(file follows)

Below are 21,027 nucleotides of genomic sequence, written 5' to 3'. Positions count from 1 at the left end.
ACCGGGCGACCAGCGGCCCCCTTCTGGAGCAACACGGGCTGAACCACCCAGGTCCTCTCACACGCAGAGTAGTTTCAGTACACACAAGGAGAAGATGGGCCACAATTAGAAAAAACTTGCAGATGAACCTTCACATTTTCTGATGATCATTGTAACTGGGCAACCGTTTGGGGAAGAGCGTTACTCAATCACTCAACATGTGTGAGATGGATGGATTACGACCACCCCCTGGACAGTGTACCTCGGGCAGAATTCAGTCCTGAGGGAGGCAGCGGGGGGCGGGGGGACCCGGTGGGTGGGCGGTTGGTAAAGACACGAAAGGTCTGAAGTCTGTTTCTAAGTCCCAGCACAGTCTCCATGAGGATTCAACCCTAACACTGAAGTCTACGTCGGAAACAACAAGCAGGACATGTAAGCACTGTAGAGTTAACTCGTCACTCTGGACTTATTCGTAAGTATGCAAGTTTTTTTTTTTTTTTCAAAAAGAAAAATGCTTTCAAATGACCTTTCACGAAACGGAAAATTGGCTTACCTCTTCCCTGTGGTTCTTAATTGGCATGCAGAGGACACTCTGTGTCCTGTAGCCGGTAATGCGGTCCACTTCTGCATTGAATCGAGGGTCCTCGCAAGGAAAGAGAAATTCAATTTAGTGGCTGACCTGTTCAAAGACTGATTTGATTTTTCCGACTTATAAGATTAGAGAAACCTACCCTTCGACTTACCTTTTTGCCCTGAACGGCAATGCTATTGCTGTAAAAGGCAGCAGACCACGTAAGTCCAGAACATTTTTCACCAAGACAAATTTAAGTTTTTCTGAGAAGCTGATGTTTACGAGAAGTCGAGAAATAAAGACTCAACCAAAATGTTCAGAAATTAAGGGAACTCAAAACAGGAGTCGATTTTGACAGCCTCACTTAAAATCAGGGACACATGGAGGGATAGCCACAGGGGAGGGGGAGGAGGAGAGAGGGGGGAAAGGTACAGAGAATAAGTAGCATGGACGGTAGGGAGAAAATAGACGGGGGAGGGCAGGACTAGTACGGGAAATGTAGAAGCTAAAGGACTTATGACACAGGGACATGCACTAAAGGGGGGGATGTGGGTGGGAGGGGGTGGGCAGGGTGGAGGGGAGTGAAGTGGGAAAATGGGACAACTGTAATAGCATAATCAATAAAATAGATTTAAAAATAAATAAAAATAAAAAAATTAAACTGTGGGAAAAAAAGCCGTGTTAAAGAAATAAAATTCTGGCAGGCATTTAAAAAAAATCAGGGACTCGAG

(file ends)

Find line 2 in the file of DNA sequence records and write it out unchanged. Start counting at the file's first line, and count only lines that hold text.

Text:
ACCGGGCGACCAGCGGCCCCCTTCTGGAGCAACACGGGCTGAACCACCCAGGTCCTCTCACACGCAGAGTAGTTTCAGTACACACAAGGAGAAGATGGGCCACAATTAGAAAAAACTTGCAGATGAACCTTCACATTTTCTGATGATCATTGTAACTGGGCAACCGTTTGGGGAAGAGCGTTACTCAATCACTCAACATGTGTGAGATGGATGGATTACGACCACCCCCTGGACAGTGTACCTCGGGCAGAATTCAGTCCTGAGGGAGGCAGCGGGGGGCGGGGGGACCCGGTGGGTGGGCGGTTGGTAAAGACACGAAAGGTCTGAAGTCTGTTTCTAAGTCCCAGCACAGTCTCCATGAGGATTCAACCCTAACACTGAAGTCTACGTCGGAAACAACAAGCAGGACATGTAAGCACTGTAGAGTTAACTCGTCACTCTGGACTTATTCGTAAGTATGCAAGTTTTTTTTTTTTTTTCAAAAAGAAAAATGCTTTCAAATGACCTTTCACGAAACGGAAAATTGGCTTACCTCTTCCCTGTGGTTCTTAATTGGCATGCAGAGGACACTCTGTGTCCTGTAGCCGGTAATGCGGTCCACTTCTGCATTGAATCGAGGGTCCTCGCAAGGAAAGAGAAATTCAATTTAGTGGCTGACCTGTTCAAAGACTGATTTGATTTTTCCGACTTATAAGATTAGAGAAACCTACCCTTCGACTTACCTTTTTGCCCTGAACGGCAATGCTATTGCTGTAAAAGGCAGCAGACCACGTAAGTCCAGAACATTTTTCACCAAGACAAATTTAAGTTTTTCTGAGAAGCTGATGTTTACGAGAAGTCGAGAAATAAAGACTCAACCAAAATGTTCAGAAATTAAGGGAACTCAAAACAGGAGTCGATTTTGACAGCCTCACTTAAAATCAGGGACACATGGAGGGATAGCCACAGGGGAGGGGGAGGAGGAGAGAGGGGGGAAAGGTACAGAGAATAAGTAGCATGGACGGTAGGGAGAAAATAGACGGGGGAGGGCAGGACTAGTACGGGAAATGTAGAAGCTAAAGGACTTATGACACAGGGACATGCACTAAAGGGGGGGATGTGGGTGGGAGGGGGTGGGCAGGGTGGAGGGGAGTGAAGTGGGAAAATGGGACAACTGTAATAGCATAATCAATAAAATAGATTTAAAAATAAATAAAAATAAAAAAATTAAACTGTGGGAAAAAAAGCCGTGTTAAAGAAATAAAATTCTGGCAGGCATTTAAAAAAAATCAGGGACTCGAG